Gen Z is looking to put its stamp on the workforce

Jason Dorsey is president of the Austin, Texas-based Center for Generational Kinetics. He will be talking about Gen Z as keynote speaker for Minnesota State University Moorhead’s “Transforming Workplaces” event on Feb. 7. (Special to The Forum)

DETROIT LAKES, Minn. - If Ashley Devier and Aaron Simmons are the templates, sleep is a low priority for Generation Z.

Devier splits her time between working at the Ecumen Detroit Lakes nursing home and studying to become a registered nurse at M State Detroit Lakes.

The 23-year-old Gen Zer often starts at 6 a.m. and stretches into the evening. She founded and leads the student nurses association on campus and is a senator in student government. She is also a mentor with the Lakes Area Rape and Abuse Crisis Center.

Ashley Devier is attending M State Detroit Lakes with the aim of becoming a registered nurse. (Special to The Forum)


But Devier’s got her eyes on the prize.

“Tired? Yeah, for sure. You get burnt out from it. I like to stay busy, because it helps me manage my time better,” Devier said.

She picked her career because she wants a chance for advancement and for the challenges it presents.

“I think that it is a super special thing I’ve been called to do. I want to make a difference,” Devier said.
Generation Z is ready for life’s challenges and opportunities, she said.


“We want to make a change, change people’s lives,” Devier said.

Aaron Simmons, pictured Friday, Jan. 17, is a videographer, photograher for Flint Group and wants to be a country singing star. (Helmut Schmidt / The Forum)

Simmons, at 25, is what those who study generations call a “cusper.” He could be either a Gen Zer or a Millennial, depending on where you decide to make the age cutoff.


The downtown Fargo resident is a videographer and photographer for Fargo’s Flint Group. He’s also a go-getter.

“It’s been stressful at times, but I absolutely love it, and I wouldn’t want it to be any other way. I get to be creative. My boss gives me the flexibility and freedom to be creative. And I really, really love that,” Simmons said.

He wants to make an impact - for his firm’s clients, for himself, for the world.

But is it his forever job?

Not if his side hustle pans out. He dreams of becoming a country music star, and he likes that Flint gives him the flexibility to pursue it.

“Everyone has their side hustle, their side job,” Simmons said. “And I’m a person that doesn’t like to stay stagnant. I like to be busy. I like going traveling. Especially talking about my music. Anytime I’m not working and devoted to Flint, I feel like if I’m not putting extra time in, then somebody else is getting there.”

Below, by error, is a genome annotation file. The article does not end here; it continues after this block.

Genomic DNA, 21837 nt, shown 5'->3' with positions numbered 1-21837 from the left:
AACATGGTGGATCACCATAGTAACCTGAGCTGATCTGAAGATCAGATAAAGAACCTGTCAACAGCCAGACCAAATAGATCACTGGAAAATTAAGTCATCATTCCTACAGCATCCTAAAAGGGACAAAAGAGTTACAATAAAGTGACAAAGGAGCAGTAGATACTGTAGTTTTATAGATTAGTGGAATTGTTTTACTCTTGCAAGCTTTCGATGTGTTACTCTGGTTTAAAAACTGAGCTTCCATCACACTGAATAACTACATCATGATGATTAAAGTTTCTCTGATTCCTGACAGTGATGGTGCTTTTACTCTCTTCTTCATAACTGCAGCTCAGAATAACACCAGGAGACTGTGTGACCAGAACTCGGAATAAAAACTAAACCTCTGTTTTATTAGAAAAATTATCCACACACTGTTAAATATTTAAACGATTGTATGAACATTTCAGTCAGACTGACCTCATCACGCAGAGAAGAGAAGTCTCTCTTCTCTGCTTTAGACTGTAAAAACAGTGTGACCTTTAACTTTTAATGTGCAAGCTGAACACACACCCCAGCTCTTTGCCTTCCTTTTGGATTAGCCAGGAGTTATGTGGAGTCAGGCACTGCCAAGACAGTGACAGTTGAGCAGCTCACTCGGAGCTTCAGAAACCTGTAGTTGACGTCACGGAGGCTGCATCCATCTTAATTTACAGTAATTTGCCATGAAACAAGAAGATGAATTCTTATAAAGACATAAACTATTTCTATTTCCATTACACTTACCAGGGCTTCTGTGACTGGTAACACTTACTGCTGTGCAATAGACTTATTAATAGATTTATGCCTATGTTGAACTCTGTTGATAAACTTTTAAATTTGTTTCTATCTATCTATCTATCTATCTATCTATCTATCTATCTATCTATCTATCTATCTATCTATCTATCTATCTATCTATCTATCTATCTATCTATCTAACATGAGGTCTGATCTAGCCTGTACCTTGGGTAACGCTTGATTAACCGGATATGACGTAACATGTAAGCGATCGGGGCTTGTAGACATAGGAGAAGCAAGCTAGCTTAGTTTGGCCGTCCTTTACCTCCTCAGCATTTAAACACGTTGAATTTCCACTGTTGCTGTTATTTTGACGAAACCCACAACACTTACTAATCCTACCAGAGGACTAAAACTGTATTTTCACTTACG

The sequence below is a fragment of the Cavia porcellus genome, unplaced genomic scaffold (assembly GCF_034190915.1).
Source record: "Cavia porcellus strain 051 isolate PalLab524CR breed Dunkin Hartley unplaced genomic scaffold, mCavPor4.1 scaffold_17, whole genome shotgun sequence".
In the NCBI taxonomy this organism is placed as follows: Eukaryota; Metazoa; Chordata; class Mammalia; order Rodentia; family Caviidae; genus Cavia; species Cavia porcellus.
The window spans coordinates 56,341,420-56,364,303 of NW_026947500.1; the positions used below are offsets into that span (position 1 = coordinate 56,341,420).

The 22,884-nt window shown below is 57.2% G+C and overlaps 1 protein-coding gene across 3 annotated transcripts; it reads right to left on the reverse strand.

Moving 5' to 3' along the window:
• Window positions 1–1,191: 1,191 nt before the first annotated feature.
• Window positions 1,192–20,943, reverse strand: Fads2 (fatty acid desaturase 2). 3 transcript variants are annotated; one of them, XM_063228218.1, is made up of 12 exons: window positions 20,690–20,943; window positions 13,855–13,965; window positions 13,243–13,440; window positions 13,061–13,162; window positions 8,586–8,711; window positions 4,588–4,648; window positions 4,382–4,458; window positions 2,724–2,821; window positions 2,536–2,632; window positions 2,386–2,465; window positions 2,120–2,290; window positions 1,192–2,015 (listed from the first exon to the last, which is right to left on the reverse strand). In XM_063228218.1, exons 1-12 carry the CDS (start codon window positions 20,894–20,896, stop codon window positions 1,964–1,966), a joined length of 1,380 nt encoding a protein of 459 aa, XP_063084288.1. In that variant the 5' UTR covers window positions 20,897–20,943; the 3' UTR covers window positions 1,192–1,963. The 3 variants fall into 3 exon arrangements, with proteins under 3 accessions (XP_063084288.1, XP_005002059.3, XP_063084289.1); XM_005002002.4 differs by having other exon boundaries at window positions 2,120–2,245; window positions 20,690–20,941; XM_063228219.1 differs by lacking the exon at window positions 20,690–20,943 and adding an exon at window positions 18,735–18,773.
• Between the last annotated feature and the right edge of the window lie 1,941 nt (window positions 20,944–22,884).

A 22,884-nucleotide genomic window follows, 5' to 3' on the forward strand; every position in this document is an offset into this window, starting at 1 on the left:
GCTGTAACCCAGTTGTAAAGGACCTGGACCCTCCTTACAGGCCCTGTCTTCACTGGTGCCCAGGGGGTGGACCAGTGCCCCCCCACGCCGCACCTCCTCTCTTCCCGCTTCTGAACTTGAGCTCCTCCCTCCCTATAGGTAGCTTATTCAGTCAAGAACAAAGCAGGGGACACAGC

Focused on impact

Jason Dorsey is president of the Austin, Texas-based Center for Generational Kinetics, which does research on Millennials and Gen Z.


Jason Dorsey. (Special to The Forum)

Dorsey, the keynote speaker for Minnesota State University Moorhead’s “Transforming Workplaces” event Feb. 7, said Gen Z is very focused on making an impact.

“They are very much attracted to employers that have a mission to make the world a better place in addition to making a profit,” Dorsey said Monday, Jan. 21. “They really bring a lot of skills that are very exciting in terms of how they use technology and think about innovating. So, we’re very bullish on Gen Z entering the workforce and the values that they bring.”

Dorsey said members of Gen Z have a different relationship with technology than previous generations, “because many of them do not remember a time before social media or smart phones. And so, what they consider normal in terms of technology, is a big shift compared to previous generations.”

That seems to describe Simmons’ world well.

“There’s a new trend all the time. There’s a new meme all the time. And the younger generation just has the ability to latch onto it so much quicker,” Simmons said. “As far as being tech savvy, I feel like anytime there’s a new platform, or there’s a new tool, I’m all over it, I’m trying to learn it, because you never know what is going to be the big one to hit. You never know what’s going to be the next TikTok, or the next Facebook or things like that. And I think there are a lot of people out there that are itching to be the expert in those things.

Change is expected

Dorsey said there is a perception that younger generations are more comfortable with change than previous generations.

“But what we actually see is that younger generations don’t remember a time before rapid change and innovation. And so that is simply what they expect,” Dorsey said.


Other generations can be just as good at adapting - if they want to be - and (if) the company has a culture of innovation, he said.

“Where Gen Z has an advantage is many of the innovations, for example, in the workplace or the marketplace are often tools and technologies that they are accustomed to. So, while It may look like change to others, it’s actually all they’ve ever known,” Dorsey said with a chuckle. “We like to say Generation Z represents the new normal.”

Dorsey said Gen Z definitely wants a challenge in the workplace.

“They want to know that they are valued, and that they have a voice. And when it comes to change, a lot of times, when you dig deeper, what they want is diversity of work and the ability to be more creative and try new things, rather than actually driving the change themselves. … Getting to do interesting, or at least try different types of work within a workplace. That really seems to connect with them,” Dorsey said.